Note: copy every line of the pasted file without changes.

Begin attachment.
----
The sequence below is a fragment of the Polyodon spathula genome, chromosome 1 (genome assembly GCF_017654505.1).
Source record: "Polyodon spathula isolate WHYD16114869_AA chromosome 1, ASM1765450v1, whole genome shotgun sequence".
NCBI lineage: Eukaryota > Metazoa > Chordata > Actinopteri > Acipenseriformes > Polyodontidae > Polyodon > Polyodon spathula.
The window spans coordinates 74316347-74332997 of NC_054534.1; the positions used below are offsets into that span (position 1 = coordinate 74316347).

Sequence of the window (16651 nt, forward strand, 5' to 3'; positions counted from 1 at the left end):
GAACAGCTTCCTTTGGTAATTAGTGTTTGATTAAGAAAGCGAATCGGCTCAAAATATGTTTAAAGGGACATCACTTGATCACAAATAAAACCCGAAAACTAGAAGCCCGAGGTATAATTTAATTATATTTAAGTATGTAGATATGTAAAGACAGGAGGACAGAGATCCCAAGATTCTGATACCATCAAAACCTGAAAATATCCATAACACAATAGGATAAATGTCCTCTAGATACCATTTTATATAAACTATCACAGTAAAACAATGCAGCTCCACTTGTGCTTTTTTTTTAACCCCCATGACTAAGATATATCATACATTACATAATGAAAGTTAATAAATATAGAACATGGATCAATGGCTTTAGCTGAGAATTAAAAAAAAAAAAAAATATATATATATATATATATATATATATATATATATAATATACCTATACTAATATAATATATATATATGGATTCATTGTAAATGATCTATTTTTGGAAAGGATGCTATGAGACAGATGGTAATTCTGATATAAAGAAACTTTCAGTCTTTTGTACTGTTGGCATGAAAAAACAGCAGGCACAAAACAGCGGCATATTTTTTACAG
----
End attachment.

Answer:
The sequence below is a fragment of the Polyodon spathula genome, chromosome 1 (genome assembly GCF_017654505.1).
Source record: "Polyodon spathula isolate WHYD16114869_AA chromosome 1, ASM1765450v1, whole genome shotgun sequence".
NCBI lineage: Eukaryota > Metazoa > Chordata > Actinopteri > Acipenseriformes > Polyodontidae > Polyodon > Polyodon spathula.
The window spans coordinates 74316347-74332997 of NC_054534.1; the positions used below are offsets into that span (position 1 = coordinate 74316347).

Sequence of the window (16651 nt, forward strand, 5' to 3'; positions counted from 1 at the left end):
GAACAGCTTCCTTTGGTAATTAGTGTTTGATTAAGAAAGCGAATCGGCTCAAAATATGTTTAAAGGGACATCACTTGATCACAAATAAAACCCGAAAACTAGAAGCCCGAGGTATAATTTAATTATATTTAAGTATGTAGATATGTAAAGACAGGAGGACAGAGATCCCAAGATTCTGATACCATCAAAACCTGAAAATATCCATAACACAATAGGATAAATGTCCTCTAGATACCATTTTATATAAACTATCACAGTAAAACAATGCAGCTCCACTTGTGCTTTTTTTTTAACCCCCATGACTAAGATATATCATACATTACATAATGAAAGTTAATAAATATAGAACATGGATCAATGGCTTTAGCTGAGAATTAAAAAAAAAAAAAAATATATATATATATATATATATATATATATATATATAATATACCTATACTAATATAATATATATATATGGATTCATTGTAAATGATCTATTTTTGGAAAGGATGCTATGAGACAGATGGTAATTCTGATATAAAGAAACTTTCAGTCTTTTGTACTGTTGGCATGAAAAAACAGCAGGCACAAAACAGCGGCATATTTTTTACAG